Thursday, July 9, 2015


In the past couple of weeks, San Bernardino experienced another big fire. Notices were sent out to rescues that had placed 'holds' on pets at the shelter to come and pick them up. The shelter needed room for evacuated pets. 

Devore is very fortunate in that there are many reputable rescuers in their network. Devore is also preyed up by some not so reputable individuals and groups taking advantage of the Hayden Law. Right before the fire, on June 9th, 45% of the dog kennels at Devore had holds on them, most from out of state phone numbers. 

But, really what can rescue holds do to the shelter pets is a better question. Why these holds? Could it be to solicit more pledges? Is it to actually save lives? Some rescues use it to save lives, some use it to raise money, money that is often unaccounted for and often the pet the money was raised for sits in the shelter and is euthanized.

When a rescue has a hold, that means the space becomes a private kennel basically. At one time, a major agency reported that 40% of their kennels were holding for rescues, some for as long as a month. These 'rescues' yell the Hayden Law if they drag their feet and fail to do their duty, the pet is euthanized, the rescues had their chance or chances. Holds are not dictated by law, they are a courtesy. Some rescuers think it is an entitlement, but they are wrong. 

Understand that a hold means taking up valuable space, and it means another can go down to keep that space on hold. Devore makes an effort to move out the ones with holds before euthanizing for space. Usually when the shelter reaches the point where space is an issue, they won't grant additional extensions based on how long the pet has been in the shelter. Rescuers don't realize they can affect others when they fail to show to pull their holds. Rescues drag their feet, leaving pets in there for as long as they can; often times this can mean the pet becomes ill. Although the rescues are made aware of the urgency with the sick pets, they will come to the shelter and decide to adopt other well pets instead. Typical case is the Zephyr in Los Angeles County. The rescuer walked by that dog for a month, watched that dog getting sicker, even took a picture of Zephyr dying, but went on to get others out instead.

Animals that are on "hold" status pose a dilemma for staff; they struggle between euthanizing an animal versus holding on in the hopes that a volunteer or rescue group will meet their commitment to take the animaL. Even when an animal on "hold" is euthanized for humane reasons, staff is often criticized even if it is in the animal's best interests. In this instance, staff erred on the side of trying to accommodate the volunteer's wishes.
On December 1, 2007, Zephyr passed away. Zephyr had been in the Carson Animal Shelter for five weeks and on "hold" for the volunteer for a month.

One of the challenges faced by the Department in its efforts to work with volunteers or Adoption Partners is ensuring that the animals these partners place on "hold" are removed by them in a timely manner. This is critical because animal shelters cannot become a place to keep animals for extended periods of time. Animals that are housed too long at a shelter become stressed, are exposed to illnesses from other animals, infect animals with their own illnesses, and take up valuable cage space needed for new arrivals. Moreover, overcrowded shelters exceed staff's capacity to effectively and humanely care for the animals.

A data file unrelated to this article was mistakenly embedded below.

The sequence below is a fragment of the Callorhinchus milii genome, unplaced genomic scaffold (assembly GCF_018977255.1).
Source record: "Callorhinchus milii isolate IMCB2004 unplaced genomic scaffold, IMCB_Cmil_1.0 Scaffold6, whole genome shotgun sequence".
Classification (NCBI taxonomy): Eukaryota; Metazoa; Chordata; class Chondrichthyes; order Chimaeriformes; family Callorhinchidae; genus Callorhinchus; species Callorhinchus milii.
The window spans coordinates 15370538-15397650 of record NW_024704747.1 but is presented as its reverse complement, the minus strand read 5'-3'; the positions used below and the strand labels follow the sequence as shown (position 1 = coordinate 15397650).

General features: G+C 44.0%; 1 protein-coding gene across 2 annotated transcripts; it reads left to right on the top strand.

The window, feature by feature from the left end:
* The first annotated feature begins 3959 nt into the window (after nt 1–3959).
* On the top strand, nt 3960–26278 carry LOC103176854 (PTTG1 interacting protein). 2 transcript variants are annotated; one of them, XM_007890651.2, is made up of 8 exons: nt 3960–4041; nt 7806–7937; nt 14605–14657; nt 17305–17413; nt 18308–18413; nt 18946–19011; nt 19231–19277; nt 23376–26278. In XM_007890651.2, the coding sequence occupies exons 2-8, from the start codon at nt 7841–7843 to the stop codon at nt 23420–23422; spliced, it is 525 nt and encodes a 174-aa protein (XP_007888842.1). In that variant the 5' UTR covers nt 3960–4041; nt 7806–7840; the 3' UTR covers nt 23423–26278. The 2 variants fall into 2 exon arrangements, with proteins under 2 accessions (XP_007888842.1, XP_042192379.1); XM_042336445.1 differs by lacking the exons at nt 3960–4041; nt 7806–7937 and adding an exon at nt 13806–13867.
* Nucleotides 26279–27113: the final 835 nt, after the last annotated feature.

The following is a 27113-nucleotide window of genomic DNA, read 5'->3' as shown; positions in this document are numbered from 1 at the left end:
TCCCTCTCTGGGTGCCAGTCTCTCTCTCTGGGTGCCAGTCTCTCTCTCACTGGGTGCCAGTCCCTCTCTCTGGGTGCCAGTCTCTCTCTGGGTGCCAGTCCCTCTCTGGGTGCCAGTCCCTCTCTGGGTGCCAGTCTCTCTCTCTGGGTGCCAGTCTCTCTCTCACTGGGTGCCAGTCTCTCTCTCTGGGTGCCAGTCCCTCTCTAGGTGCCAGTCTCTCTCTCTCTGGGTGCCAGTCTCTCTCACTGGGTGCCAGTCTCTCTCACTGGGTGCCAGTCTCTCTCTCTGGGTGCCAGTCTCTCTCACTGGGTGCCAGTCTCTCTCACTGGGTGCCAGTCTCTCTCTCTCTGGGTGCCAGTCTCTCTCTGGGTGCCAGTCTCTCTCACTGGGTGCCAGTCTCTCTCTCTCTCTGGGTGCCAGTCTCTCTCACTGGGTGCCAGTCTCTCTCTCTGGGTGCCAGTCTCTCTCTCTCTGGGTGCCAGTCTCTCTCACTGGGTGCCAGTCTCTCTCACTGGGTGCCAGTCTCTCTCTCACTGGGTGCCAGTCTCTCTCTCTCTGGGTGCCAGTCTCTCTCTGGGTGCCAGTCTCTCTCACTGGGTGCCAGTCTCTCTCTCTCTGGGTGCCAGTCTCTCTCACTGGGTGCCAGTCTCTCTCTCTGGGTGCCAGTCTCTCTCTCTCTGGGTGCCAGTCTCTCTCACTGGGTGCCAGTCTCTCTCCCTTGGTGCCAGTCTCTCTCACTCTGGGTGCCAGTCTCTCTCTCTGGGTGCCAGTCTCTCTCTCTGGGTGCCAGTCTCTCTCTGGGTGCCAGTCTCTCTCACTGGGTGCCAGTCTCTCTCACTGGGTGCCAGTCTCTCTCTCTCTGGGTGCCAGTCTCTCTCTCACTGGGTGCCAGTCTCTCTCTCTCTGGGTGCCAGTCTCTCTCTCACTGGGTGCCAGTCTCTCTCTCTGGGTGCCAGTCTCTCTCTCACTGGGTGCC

As part of the Department's review of the holding practices used by Adoption Partners and volunteers, it was discovered that the Carson Animal Shelter in particular had a large number of animals being held for a very extended periods of time. In fact, over 50 dogs were being held by volunteers or rescue groups, some for as long as five months. The Department has corrected this abuse of the system by insisting the animals be removed in a timely manner.

Online there are people complaining about the Devore shelter on holding times. Those very people have a considerable record of Devore extending holds for them as many as 25 times. Yet they condemn. When they condemn, it is because they failed to do their responsibility and pull the pet before euthanasia became necessary.

As of the writing of this piece, which started before the Lake Fire, Devore has 82 dogs listed in inventory. Thirty seven (37) of those are on hold for rescues. That is almost half of their inventory. Will they all be pulled in time? How much money in pledges will come in while the animals sit in the shelter? 

Anyone these days can sit on the computer, pull pictures of shelter animals and set up a pledge account. There is no followup to see if the pledged pets really ended up safe and in a forever home. All you have to do is post a 'freedom' picture and collect those pledges. The pet could have been dumped on the side of the road for all anyone knows, or worse.

Another question is if these pledges are reported as income? Some of these people aren't non profits so how is this reported for tax purposes? There are a lot of questions surrounding these pledges, transports, etc. Pets are being shifted around in appalling numbers, unaccounted for, and many unaltered. It is time for regulation of the field of rescuing and transporting, heavy regulation with power of enforcement. 

The courtesy extended by Devore to hold pets for rescue is being taken advantage of. Devore shows it's commitment to wanting to save pets with this courtesy. Be respectful of this extended courtesy.

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